The opinion of the court was delivered by: TROUTMAN
Following seventeen years of litigation, which included consideration of their claims five times by the district court, three times by the Court of Appeals and once by the National Railroad Adjustment Board (NRAB), petitioners filed this action for review of an NRAB order which refused to honor petitioners' request to abrogate mandatory retirement agreements incorporated in a collective bargaining agreement. The NRAB, dismissing the claim, held that its jurisdiction was limited to "interpretation and applications" of agreements and that it had no authority "to vitiate a contract either directly or indirectly". The NRAB determined that petitioners' claim, "while styled differently", launched the same attack, presented to and rejected by the courts, upon the validity of the mandatory retirement agreements. The NRAB further held that the doctrine of laches barred petitioners' claims. By order, this Court denied petitioners' request for review of the NRAB's order. Now moving for reconsideration, petitioners seek either remand to the NRAB or retention by this Court for consideration of petitioners' claims on the merits.
In petitioners' original action, the Court of Appeals held that the collective bargaining agreements were valid under the Railway Labor Act, 45 U.S.C. § 151 et seq. Roberts v. Lehigh & New England Railway Co., 211 F. Supp. 379 (E.D.Pa.1962), aff'd, 323 F.2d 219 (3d Cir. 1963). In Clemens v. Central Railroad Co. of New Jersey, 399 F.2d 825 (3d Cir. 1968), cert. denied, 393 U.S. 1023, 89 S. Ct. 633, 21 L. Ed. 2d 567 (1969), the same plaintiffs urged that the agreements were also in conflict with a 1961 order of the Interstate Commerce Commission. The Court of Appeals, however, found that the plaintiffs' claims were identical to those which Roberts disposed of and thus were barred by res judicata. In Antonioli v. Lehigh Coal & Navigation Co., 451 F.2d 1171 (3d Cir. 1971), cert. denied, 406 U.S. 906, 92 S. Ct. 1608, 31 L. Ed. 2d 816 (1972), one of these plaintiffs demanded convocation of a Special Board of Adjustment to arbitrate the dispute. Once again the Court of Appeals held the claim barred by res judicata. In Roberts v. United Transportation Union, 368 F. Supp. 987 (E.D.Pa.1973), plaintiffs requested appointment of a referee by the NRAB to hear the matter. The district court concluded that their request was the "same old claim" and barred by res judicata. In each case plaintiffs, petitioners here, tried to circumvent the effects of res judicata by altering the relief requested. In Clemens they demanded a mandatory injunction requiring the parties to arbitrate; in Antonioli, convocation of a special board; in Roberts (II), appointment of a referee; here, an order requiring the NRAB to consider petitioners' claims as they construe the issues. The overwhelming precedent emanating from these cases conclusively forecloses further inquiry, despite counsel's commendable assiduity in seeking redress for his clients. Irrespective of how petitioners frame the issue or what relief they solicit, the matter has been decided against them and cannot be resurrected simply by filing new complaints. Reliance upon Judge Higginbotham's decision in Clemens v. Central Railroad Co. of New Jersey, 264 F. Supp. 551 (E.D.Pa.1967), also avails the petitioners nothing. Petitioners contend that Judge Higginbotham was the only judge to rule on the merits of the case and that he agreed with them. However, the Court of Appeals reversed Judge Higginbotham's decision and held that Roberts was a full adjudication of petitioners' claims on the merits. Clemens v. Central Railroad Co. of New Jersey, 399 F.2d at 827-28. See also Antonioli v. Lehigh Coal & Navigation Co., 451 F.2d at 1176-77, and Roberts v. United Transportation Union, 368 F. Supp. at 989-90.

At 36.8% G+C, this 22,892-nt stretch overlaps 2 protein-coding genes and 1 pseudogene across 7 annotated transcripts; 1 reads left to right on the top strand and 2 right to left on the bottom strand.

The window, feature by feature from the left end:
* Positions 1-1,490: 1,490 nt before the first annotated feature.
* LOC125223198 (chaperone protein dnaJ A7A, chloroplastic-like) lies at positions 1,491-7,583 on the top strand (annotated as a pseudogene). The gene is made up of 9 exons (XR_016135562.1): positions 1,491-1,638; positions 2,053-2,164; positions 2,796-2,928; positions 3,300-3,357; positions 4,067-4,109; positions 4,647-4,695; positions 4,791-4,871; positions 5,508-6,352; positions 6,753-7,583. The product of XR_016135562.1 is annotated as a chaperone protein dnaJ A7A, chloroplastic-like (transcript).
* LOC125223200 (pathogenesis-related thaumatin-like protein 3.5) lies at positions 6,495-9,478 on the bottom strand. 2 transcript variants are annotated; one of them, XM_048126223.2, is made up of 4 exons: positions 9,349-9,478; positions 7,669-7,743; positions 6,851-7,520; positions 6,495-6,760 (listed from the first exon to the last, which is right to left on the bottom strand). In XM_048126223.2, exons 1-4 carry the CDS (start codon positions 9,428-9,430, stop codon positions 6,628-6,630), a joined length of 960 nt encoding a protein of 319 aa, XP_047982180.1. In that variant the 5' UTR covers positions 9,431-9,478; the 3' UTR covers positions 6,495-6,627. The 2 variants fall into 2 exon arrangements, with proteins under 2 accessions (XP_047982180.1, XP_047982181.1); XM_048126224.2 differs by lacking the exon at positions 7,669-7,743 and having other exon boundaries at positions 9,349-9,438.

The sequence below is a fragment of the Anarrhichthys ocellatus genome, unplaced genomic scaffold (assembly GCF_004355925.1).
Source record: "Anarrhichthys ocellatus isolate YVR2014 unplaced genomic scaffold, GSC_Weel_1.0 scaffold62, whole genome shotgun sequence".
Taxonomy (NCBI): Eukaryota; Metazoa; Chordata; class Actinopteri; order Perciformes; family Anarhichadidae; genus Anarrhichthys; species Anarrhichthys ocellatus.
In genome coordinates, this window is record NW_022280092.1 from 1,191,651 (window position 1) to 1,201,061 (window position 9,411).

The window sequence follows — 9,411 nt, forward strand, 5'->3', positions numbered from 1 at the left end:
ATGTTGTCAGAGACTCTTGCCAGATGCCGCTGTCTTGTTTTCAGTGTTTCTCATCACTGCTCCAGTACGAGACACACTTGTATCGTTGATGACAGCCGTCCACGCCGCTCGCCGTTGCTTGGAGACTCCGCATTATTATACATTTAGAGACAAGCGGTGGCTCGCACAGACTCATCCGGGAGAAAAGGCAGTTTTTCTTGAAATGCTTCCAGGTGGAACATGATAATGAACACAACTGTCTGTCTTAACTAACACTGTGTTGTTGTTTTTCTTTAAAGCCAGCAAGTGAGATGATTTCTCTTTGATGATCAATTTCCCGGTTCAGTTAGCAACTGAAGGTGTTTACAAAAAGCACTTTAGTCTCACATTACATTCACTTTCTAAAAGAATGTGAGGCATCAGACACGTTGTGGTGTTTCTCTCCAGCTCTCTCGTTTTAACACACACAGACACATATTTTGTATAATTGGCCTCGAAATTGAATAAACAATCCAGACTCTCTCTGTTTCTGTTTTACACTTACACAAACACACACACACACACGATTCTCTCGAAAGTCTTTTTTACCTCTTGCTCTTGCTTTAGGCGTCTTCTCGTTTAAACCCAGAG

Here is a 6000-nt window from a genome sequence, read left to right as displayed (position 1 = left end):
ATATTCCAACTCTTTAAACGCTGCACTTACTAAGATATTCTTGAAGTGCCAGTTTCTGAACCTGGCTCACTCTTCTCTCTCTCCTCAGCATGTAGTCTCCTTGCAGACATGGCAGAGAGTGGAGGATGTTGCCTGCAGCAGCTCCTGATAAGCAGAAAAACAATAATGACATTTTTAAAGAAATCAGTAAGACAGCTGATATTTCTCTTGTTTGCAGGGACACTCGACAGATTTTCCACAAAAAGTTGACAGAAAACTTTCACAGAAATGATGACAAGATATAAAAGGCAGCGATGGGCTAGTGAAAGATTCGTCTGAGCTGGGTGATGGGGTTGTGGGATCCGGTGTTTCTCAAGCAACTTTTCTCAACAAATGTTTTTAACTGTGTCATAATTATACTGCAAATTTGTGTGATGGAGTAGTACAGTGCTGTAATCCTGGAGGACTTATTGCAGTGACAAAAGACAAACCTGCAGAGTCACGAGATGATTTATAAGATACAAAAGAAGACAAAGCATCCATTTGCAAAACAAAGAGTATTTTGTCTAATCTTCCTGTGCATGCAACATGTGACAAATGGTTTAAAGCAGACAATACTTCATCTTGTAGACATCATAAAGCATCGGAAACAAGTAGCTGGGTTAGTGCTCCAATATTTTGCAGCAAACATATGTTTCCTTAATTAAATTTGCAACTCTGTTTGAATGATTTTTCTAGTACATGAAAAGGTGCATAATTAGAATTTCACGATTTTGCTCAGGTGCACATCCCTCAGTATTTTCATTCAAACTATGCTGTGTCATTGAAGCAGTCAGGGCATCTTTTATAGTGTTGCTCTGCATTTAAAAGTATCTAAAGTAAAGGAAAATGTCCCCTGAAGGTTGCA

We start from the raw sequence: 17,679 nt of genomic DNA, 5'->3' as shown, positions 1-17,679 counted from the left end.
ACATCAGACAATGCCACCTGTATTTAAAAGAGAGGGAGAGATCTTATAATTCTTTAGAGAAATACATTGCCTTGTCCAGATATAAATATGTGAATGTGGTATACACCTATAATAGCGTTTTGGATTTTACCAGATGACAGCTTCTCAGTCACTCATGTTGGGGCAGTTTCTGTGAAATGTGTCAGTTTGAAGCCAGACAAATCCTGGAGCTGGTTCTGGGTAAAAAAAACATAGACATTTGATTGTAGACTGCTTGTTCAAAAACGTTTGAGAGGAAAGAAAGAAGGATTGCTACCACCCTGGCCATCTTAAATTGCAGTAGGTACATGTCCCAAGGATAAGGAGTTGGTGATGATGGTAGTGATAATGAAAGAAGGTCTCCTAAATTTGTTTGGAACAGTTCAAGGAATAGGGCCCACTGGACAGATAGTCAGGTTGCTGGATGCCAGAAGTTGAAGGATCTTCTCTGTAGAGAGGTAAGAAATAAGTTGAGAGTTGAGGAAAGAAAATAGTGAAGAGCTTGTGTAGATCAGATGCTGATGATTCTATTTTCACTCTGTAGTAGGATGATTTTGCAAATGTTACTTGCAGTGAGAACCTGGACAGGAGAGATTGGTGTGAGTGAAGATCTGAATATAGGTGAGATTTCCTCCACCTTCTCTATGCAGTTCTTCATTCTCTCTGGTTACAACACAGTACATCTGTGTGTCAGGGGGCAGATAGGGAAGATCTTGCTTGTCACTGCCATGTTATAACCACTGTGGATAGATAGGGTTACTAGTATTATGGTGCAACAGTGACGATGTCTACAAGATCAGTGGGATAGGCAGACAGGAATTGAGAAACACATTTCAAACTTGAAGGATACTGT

Moreover, the grounds for review by this Court of a decision of the NRAB include only
(the) failure of the division to comply with the requirements of the Act, ... failure of the order to conform, or confine itself, to matters within the scope of the division's jurisdiction, or ... fraud or corruption by a member of the division making the order.
45 U.S.C. § 153, First (q). Otherwise, the findings and order of the division are conclusive. Id. See also Denver & R.G.W.R. Co. v. Blackett, 538 F.2d 291, 293 (10th Cir. 1976). In the case at bar the NRAB ruled that to grant the requested relief would exceed its statutory authority and therefore dismissed the claim. Clearly, the NRAB followed its statutory directive. Finally, petitioners' claims of fraud inherent in the composition and procedure of the NRAB constitute a broadside attack on a system created by Congress. Such an allegation must be pleaded with particularity. Fed.R.Civ.P. 9(b). Accordingly, even ignoring the effects of laches and res judicata, there is no basis upon which to review the decision of the NRAB. Accordingly, petitioners' motion for reconsideration must and will be denied.
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